As a business owner, having to make workers redundant is a prospect you never want to deal with. The reality is, however, that sometimes it is a necessary decision you will have to make.

Redundancy can be an incredibly complex form of employment law, so it is essential that you seek expert advice at your earliest possible opportunity to ensure that everything is carried out as it should be.

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What is Redundancy? 

Redundancy is a form of removing a worker from their position, usually because the job is no longer required. It is often confused with dismissal, which is when an employee loses their job because of something they have done wrong. In the case of redundancy, however, it is purely a business decision and no fault of the worker.

Why Make Workers Redundant?

There are a number of reasons why a business may need to make workers redundant. These are:


Employees can often be made redundant following a review of the company’s finances. This will usually be due to resizing the business or closing down a particular department or branch. In more extreme circumstances, redundancies can come about as a result of administration or a company voluntary arrangement. 

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No Need for the Role

Sometimes a business will conduct a thorough review of its operations and find that there is simply no need for a particular role to exist, either at all or in a full-time capacity. If the position is only required on a part-time basis, the job must first of all be offered to the person who was already carrying it out. Should that employee turn down the offer, then they will be entitled to receive redundancy pay.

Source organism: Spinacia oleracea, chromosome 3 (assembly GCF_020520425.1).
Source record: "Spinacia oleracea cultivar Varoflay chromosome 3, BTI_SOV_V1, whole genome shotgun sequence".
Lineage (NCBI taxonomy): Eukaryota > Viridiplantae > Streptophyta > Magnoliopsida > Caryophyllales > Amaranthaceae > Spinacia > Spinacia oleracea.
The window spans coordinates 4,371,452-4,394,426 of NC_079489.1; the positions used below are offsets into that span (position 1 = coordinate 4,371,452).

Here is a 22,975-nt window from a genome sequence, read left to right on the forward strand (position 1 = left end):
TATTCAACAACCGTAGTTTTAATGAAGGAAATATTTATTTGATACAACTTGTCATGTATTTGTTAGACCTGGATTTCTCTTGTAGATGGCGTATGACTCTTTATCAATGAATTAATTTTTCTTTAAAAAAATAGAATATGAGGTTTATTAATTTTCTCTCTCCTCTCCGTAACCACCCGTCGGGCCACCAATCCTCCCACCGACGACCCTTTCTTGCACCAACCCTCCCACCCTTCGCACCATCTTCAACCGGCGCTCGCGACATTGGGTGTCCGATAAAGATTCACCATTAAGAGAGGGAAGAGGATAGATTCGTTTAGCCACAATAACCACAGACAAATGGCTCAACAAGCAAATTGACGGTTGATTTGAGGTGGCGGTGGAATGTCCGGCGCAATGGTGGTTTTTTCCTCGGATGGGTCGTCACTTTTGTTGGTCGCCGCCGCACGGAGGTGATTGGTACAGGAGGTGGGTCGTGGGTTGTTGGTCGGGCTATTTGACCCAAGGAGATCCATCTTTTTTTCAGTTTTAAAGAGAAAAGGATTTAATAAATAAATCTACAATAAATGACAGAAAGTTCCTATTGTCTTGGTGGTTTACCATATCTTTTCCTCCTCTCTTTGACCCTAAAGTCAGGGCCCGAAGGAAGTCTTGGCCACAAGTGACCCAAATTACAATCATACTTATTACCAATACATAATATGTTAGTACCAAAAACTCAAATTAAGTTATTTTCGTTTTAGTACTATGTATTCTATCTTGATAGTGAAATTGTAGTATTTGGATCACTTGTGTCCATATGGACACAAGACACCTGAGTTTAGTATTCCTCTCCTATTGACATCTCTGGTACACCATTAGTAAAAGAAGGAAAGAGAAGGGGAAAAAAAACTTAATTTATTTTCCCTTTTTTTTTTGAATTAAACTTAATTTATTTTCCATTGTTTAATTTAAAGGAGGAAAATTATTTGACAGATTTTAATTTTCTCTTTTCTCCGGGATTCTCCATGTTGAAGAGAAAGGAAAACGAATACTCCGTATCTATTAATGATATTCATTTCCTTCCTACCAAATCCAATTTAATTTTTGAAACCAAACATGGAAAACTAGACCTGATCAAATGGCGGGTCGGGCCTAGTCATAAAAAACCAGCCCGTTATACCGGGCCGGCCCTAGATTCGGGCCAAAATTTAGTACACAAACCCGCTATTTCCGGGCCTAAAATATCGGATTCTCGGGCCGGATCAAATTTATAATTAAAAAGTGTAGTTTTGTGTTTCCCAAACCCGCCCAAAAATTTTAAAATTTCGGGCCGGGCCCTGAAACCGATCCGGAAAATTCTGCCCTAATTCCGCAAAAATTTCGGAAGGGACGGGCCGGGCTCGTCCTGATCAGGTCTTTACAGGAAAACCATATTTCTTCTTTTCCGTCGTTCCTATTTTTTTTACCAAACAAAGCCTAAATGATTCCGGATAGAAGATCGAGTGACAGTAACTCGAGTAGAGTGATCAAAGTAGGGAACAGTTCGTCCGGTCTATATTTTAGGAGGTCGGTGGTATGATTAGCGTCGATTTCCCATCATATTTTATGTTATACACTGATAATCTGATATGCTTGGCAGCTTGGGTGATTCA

Full Business Closure

The final main reason why a company may need to make workers redundant is due to the complete closure of the business. This can either be voluntarily as a result of a Members Voluntary Liquidation (MVL) or Creditors Voluntary Liquidation (CVL), or due to pressure from creditors in the form of a Compulsory Liquidation. 

How to Make Workers Redundant

The process of making employees redundant can be quite a lengthy one with many complex parts. It is essential that you ensure all of these steps are followed to the letter, meaning it is a good idea to seek the advice of a specialist beforehand. 

With this in mind, here is a rundown of all the steps involved in making workers redundant. 

Initial Consultation 

This is the very first step a company must take if it has to make workers redundant. It involves informing all employees of what will be happening and why the decision has been made. The business will have to explain why the redundancy is necessary and if there are any alternatives. The consultation can either take place on an individual basis or to the workforce as a whole.

A company is obliged to carry out a collective consultation when it is making at least 20 employees redundant over the course of 90 days or less. It is then advisable to carry out individual consultations, as an employment tribunal could find it unfair that staff were only notified collectively. 

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The consultation must take place at least:

  • 30 days before the first redundancy takes place in cases where there are 20-99 employees involved
  • 45 days before the first redundancy takes place in cases where 100 or more employees are involved

It is also important to put down everything that was discussed in the meetings in writing – including:

  • Reasons for the redundancies 
  • Numbers and descriptions of the affected employees
  • The proposed method of selecting who will be made redundant
  • The proposed method in which redundancies will be carried out
  • How redundancy payments other than the legal minimum will be calculated

Selection Criteria